3 Qualities You Need To Attract Corporate Venture Capital

Written by Paulina Guditch

Corporate venture capital is a growing source of startup funding. Seventy-five of the Fortune 100 are active in corporate venture capital, and 41 have a dedicated team. Top players in the space include Google Ventures, Cisco Investments, Dell Ventures and Intel Capital.

To secure funding and support from corporate venture capitalists, entrepreneurs need to understand the key differences between corporate venture capital and traditional venture capital. We interviewed Christine Herron, Managing Director at Intel Capital and co-leader of its $125 million Diversity Fund, at a recent SF brunchwork at Alloy Collective, an award-winning collaborative workspace, arts & innovation hub.

Intel Capital is one of the most active corporate venture capitalists in the world with over $566 million invested in 2017. Herron, who was previously an investor at First Round Capital, shared three strategies for entrepreneurs seeking corporate venture capital funding.

 1. Build a diverse team

The diversity of the founding team plays an important factor in Intel Capital’s investment decisions. A startup with a diverse founding team is able to pull from a range of different backgrounds, experiences and skillsets.

Intel launched a dedicated Diversity Fund in 2015 with a $125M commitment. “You have to find diverse teams. They exist. Go find them,” Herron said.

Each investor at Intel Capital looks for diversity no matter their vertical. The fund’s definition of diversity has expanded over the years. Herron explained, “We want to pay attention to not only women and underrepresented minorities. We are actively looking for people with disabilities, members of the LGBTQ community and those in military service.”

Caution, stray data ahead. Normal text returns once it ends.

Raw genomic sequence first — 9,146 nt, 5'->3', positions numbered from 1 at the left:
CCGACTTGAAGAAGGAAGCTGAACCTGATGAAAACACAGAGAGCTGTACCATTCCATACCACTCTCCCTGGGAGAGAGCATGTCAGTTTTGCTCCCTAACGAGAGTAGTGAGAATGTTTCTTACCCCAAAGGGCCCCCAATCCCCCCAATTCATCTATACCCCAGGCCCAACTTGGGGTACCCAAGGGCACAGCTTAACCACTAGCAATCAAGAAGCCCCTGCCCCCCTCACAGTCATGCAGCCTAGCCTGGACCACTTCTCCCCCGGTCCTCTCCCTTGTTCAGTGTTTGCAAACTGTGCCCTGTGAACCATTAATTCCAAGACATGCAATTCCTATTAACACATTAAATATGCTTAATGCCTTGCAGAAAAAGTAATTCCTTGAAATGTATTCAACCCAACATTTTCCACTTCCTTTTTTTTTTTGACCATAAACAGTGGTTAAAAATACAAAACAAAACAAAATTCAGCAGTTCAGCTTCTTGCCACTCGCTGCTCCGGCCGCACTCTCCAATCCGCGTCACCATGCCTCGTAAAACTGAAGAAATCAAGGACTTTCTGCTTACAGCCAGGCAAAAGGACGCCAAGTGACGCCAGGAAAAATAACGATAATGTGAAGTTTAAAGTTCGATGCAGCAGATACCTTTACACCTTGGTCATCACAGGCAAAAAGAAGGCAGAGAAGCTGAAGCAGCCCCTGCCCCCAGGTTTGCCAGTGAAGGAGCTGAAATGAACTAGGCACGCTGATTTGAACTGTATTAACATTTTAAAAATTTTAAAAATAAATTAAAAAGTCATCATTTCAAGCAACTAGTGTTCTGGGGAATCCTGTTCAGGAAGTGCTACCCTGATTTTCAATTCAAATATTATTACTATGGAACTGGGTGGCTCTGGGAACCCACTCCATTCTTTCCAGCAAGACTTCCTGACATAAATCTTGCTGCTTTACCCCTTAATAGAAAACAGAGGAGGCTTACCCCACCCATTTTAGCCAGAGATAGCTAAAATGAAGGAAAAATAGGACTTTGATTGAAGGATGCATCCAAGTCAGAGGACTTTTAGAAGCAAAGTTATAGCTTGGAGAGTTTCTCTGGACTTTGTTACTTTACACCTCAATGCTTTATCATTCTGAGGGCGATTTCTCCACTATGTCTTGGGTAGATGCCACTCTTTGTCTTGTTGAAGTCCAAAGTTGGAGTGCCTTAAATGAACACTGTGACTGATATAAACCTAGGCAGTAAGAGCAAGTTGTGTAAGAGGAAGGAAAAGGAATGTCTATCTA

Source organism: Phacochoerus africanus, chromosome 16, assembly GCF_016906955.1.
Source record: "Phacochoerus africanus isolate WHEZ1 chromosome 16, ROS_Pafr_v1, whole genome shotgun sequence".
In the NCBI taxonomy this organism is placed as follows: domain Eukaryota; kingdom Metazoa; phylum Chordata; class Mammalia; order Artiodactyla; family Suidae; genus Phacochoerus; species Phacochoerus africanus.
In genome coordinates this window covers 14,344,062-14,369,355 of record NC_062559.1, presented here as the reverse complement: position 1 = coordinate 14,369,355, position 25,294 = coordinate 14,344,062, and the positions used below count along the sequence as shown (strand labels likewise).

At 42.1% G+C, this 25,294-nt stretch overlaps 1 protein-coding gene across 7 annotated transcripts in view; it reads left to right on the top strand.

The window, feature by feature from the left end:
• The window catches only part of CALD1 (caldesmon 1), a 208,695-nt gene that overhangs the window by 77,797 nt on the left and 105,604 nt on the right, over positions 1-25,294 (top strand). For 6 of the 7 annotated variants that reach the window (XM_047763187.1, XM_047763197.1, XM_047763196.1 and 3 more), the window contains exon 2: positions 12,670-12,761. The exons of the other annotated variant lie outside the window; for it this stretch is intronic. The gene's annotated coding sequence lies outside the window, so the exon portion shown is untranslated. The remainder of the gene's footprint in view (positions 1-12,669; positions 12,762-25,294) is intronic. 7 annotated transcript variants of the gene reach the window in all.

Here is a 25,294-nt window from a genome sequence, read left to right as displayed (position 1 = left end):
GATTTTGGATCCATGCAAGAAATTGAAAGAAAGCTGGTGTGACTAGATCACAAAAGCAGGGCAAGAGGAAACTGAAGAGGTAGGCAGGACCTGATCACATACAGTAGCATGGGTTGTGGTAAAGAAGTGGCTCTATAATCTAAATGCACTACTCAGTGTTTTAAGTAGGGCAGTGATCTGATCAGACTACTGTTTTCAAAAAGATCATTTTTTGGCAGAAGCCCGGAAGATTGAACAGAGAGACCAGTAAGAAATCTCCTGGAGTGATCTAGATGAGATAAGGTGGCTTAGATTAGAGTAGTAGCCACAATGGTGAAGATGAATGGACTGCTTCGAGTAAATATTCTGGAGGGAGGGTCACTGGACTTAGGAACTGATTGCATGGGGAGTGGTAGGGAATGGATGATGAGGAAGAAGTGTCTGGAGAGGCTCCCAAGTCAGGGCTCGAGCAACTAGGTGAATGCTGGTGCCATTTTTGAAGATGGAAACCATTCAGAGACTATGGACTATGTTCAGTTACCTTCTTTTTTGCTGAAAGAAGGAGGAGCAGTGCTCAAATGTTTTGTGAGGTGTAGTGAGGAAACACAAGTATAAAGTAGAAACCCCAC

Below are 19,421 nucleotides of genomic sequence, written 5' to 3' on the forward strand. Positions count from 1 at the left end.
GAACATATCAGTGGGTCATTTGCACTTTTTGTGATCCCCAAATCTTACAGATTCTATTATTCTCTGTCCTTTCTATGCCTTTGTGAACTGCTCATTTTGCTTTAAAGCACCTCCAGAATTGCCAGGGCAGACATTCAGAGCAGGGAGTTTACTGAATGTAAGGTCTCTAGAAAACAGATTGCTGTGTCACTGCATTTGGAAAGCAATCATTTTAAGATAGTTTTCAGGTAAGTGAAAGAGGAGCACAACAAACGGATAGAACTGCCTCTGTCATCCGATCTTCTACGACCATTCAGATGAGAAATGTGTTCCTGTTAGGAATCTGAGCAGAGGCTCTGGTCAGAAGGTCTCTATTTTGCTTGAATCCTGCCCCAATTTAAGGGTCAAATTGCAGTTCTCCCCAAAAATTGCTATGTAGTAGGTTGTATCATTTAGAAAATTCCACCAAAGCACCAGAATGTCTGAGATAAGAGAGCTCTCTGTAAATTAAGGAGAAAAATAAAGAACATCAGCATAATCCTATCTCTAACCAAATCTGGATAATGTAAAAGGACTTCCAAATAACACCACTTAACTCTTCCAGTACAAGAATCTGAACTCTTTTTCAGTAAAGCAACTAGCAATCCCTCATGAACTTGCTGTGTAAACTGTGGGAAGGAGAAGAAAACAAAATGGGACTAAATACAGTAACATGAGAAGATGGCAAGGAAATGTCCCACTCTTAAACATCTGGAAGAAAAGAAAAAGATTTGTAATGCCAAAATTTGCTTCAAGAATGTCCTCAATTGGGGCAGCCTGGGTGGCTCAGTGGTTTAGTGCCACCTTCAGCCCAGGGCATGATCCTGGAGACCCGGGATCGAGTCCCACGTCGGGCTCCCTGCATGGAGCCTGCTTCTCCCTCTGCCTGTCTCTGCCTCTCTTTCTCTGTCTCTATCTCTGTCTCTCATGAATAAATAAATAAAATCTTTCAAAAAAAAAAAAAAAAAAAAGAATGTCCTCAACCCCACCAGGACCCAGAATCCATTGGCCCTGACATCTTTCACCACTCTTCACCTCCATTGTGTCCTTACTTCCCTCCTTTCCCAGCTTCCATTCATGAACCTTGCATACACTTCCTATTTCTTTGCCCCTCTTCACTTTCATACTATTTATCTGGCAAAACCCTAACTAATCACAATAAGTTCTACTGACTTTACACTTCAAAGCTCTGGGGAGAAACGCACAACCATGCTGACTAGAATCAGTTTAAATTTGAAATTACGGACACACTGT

Herron revealed that she looks at three other factors when making investments: team, products, and customer acquisition. “Many investors follow that. Others may say team, products, and market size,” she said.

corporate venture capital
Intel Capital Managing Director Christine Herron discusses what she looks for in investments with brunchwork’s Simran Arora. Photo: Karis Oasan/Forbes

2. Lead with the numbers

Even though financial return-on-investment may not be the primary reason why corporate venture capitalists back a company, they still want to hear the numbers first. Corporate venture capitalists may invest in a company for strategic reasons. For example, a startup may be working on research or product development that the company could implement or use to improve its existing offerings.

Corporate investors have a higher bar to pass because their dollars don’t have to go exclusively to startups. They can also go to R&D spend, for example.

“If the strategic value of the return isn’t demonstrated in some way, that deal is not going to get done,” Herron said.

Investors hear thousands of pitches so you need to capture their attention within the first few seconds or they will tune out. Many entrepreneurs feel the need to explain how they came up with their financial projections and reveal the numbers at the end. Herron said,

“We want the numbers first.”

“A good investor is going to ask about the how and why,” she added.

3. Follow the trends

Intel Capital has shown a lot of interest in companies that are data-focused, recently investing $60 million across 15 startups.

Herron is excited about companies that are creating natural interfaces for IoT. Natural interfaces, whether it is through ambient computing or voice-controlled devices like Alexa, are changing the way that humans interact with technology and making those experiences more natural.

To stand out, Herron said that entrepreneurs need to ask: “If you have all these smart things around you, how are they making your life better?

 Posted with permission of Forbes Media LLC

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